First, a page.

Michael Moore – Chief Operating Officer, Pierce Manufacturing

By Chris McLoone

Chief Operating Officer, Pierce Manufacturing

1. How have the new configurations for the Ascendant aerial introduced at FDIC International 2016 been received by the market?

Actually, very well. The reason we came out with those variations was because of feedback from the field asking for those configurations. We look at the single-axle aerial market and the quint and the Texas Chute Out bodies were actually the majority of the market. So, there is a big place and a good reception for the Texas Chute Out style of body and hosebed configuration. The PUC has been an extremely popular product line and part of our single-rear-axle product portfolio in the past, so it’s natural for it to be part of that. And, the benefit of the Ascendant is also the additional ladder storage-getting more than 200 feet of ladder storage in a quint type of configuration as well as the no pump/no tank configuration. We had a really aggressive demo schedule when we first came out with the Ascendant. Across the country, we had four trucks out doing continual demonstrations. Really, that product you saw at FDIC International came from comments at those demos, and we did what we were asked to do.

2. At the time you introduced the Ascendant, you also introduced Command Zone. Where do you see these types of systems heading on fire apparatus in the future?

It will go in a path that adds value for fire departments. What they see and get tangible value out of-whether information responding to and from a scene or features that allow them to manage and reduce lifecycle costs with the product. So, that’s our number one focus-it has to add value.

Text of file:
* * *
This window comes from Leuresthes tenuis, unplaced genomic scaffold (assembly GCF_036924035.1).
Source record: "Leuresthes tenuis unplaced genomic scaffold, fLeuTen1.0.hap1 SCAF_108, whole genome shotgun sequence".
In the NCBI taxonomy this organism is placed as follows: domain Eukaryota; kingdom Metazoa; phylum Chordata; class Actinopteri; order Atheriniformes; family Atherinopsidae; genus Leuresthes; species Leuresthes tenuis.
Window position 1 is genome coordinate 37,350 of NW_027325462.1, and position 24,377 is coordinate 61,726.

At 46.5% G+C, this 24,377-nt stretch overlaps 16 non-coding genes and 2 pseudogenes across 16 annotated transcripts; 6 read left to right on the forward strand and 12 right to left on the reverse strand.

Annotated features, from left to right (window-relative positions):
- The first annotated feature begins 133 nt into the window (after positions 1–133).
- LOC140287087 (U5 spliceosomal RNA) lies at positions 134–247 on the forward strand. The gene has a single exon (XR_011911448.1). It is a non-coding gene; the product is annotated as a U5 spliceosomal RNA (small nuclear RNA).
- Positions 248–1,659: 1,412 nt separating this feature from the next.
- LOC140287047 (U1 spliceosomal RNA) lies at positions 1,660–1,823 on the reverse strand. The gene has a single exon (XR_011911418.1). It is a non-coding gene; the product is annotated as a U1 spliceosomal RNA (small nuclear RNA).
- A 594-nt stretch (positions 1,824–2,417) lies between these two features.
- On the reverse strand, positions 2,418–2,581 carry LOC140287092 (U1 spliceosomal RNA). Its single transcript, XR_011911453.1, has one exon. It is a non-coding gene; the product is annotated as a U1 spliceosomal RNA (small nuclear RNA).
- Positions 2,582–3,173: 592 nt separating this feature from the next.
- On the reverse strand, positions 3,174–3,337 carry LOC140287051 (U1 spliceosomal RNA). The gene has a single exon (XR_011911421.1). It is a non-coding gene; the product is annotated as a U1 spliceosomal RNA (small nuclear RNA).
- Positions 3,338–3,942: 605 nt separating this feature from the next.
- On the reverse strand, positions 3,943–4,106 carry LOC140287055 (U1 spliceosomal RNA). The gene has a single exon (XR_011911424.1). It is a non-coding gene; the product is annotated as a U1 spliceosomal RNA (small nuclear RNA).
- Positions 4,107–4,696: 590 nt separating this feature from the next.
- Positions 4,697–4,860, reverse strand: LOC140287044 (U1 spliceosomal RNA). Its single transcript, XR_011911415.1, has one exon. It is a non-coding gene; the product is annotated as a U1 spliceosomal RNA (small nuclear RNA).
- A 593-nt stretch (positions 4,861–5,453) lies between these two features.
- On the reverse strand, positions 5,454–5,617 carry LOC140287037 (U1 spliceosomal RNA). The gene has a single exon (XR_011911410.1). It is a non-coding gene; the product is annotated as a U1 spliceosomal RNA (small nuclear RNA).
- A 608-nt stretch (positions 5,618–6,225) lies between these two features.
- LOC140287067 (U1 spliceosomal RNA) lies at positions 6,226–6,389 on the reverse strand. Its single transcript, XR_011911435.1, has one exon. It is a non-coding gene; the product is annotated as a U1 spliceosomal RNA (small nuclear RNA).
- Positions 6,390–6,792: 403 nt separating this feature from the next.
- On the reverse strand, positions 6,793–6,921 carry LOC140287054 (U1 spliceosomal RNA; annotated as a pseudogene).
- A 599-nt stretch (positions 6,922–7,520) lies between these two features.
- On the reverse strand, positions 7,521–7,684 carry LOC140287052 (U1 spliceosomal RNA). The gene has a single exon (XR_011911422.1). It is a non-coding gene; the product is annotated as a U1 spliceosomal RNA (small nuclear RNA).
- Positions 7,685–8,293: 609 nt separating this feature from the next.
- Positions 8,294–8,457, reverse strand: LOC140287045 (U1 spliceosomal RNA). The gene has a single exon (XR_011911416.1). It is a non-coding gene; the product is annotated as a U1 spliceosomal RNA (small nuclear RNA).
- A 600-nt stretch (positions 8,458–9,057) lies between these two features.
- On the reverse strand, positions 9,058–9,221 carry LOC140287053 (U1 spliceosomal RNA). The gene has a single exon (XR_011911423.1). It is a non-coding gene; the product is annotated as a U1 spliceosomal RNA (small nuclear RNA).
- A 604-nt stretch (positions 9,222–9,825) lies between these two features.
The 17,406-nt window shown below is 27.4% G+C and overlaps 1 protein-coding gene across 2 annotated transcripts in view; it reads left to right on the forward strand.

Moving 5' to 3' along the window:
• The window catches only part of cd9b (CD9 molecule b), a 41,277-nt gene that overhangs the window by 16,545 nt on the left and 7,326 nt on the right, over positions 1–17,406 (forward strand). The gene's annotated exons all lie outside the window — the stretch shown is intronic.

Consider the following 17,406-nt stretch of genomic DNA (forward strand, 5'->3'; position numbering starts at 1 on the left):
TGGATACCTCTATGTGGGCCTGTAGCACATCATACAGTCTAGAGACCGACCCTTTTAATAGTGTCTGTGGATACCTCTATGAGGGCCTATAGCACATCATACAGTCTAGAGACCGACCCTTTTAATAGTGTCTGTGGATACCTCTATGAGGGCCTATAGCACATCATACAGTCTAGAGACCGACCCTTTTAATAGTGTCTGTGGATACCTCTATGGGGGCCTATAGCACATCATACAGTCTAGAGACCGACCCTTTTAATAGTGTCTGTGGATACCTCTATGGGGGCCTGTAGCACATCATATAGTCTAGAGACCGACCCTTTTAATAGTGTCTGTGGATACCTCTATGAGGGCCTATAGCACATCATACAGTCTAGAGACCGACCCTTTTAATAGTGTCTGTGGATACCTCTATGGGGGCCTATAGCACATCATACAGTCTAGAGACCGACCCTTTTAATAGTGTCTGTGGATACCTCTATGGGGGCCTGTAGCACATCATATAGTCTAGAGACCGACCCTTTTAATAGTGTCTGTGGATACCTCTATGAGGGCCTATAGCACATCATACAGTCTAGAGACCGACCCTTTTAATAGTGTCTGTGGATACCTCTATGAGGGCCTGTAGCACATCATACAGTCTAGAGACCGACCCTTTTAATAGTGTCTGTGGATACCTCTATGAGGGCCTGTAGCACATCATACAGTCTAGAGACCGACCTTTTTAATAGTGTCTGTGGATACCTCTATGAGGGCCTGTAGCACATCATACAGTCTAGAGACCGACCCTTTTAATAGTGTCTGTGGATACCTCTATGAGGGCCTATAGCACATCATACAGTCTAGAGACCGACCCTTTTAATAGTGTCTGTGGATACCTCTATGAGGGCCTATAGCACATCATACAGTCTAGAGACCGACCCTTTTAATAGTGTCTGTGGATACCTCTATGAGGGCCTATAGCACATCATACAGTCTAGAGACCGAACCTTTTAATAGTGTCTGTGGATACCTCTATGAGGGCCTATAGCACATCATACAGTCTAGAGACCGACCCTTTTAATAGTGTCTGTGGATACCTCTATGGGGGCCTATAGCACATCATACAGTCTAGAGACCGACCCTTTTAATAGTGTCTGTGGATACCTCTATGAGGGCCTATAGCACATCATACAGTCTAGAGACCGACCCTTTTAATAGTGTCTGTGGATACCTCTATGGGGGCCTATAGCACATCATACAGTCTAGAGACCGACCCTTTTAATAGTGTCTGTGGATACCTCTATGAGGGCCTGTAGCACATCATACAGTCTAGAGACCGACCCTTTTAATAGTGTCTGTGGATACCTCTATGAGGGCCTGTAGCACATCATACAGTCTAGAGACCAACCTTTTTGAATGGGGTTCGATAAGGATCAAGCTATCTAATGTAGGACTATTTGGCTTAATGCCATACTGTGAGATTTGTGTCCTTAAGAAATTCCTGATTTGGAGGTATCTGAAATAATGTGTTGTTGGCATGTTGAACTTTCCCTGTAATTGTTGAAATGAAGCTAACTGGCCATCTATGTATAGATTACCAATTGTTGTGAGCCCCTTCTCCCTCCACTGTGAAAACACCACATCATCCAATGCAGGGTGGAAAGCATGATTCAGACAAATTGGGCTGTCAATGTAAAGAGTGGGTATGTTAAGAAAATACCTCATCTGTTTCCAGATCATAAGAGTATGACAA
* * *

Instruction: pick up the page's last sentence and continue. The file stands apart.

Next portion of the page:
3. Would you comment on moving some custom fire apparatus production to Florida?

Our Florida operation has been largely focused on commercial products-products that are built on Freightliner, Navistar, and Kenworth chassis, etc. We have always finished out our Saber custom product there-the pump house and body-and delivered it from that location. We’re moving more of that work to the Florida operation. And, what’s driving that is that our backlog has been growing significantly. Part of moving part of that content work to the Florida line is an effort to free up more production capacity in Appleton, Wisconsin, so we can deliver trucks in a reasonable amount of time for the fire departments.

4. What is Pierce’s place in the global fire apparatus market?

We sell products globally. It’s more prevalent now than it was before the downturn. We put more emphasis and effort there. We do really well in specific countries that we target and export to. And, it continues to grow and be part of our portfolio. As of recent times, we do face some headwinds from exchange rates. The dollar is very strong right now, which is really great for the consumer. For the manufacturer, it makes it a little rougher to compete in the global market. But, we’re holding our own and we’re where we think we should be in that arena.

5. What keeps you up at night?

It’s really people. The success of our company is our people. It’s our salespeople and the relationships they develop. It’s our new product development people who come up with the ideas and execute them. It’s our operations and our manufacturing people. And as we continue to grow, we are bringing new people into our organization. The average tenure here is 23 years, and what that drives are retirements also. We’re blessed that we’re growing and that we’re in that position, but it’s bringing those new people into our culture and having that drive and that passion to continue doing what the company has been built around-that singular focus on customers. That’s really our success, and what keeps me awake at night is how to continue that culture and keep that moving forward. We’ve done some things with that. We have a Pierce University that we’ve created where new hires come in and actually work on and build trucks offline to get that experience before they move on to the assembly lines and work. We have a mentorship program. Retirees come back and we pair them up with new hires to go through a mentorship for a period of time. That’s always something that we are looking at and working hard at and always wanting to invest in. We talk about investment in the facility and the machinery, but equally important is our investment in our people. That’s what keeps me awake at night-how do we carry that culture over that we’ve built here at Pierce?

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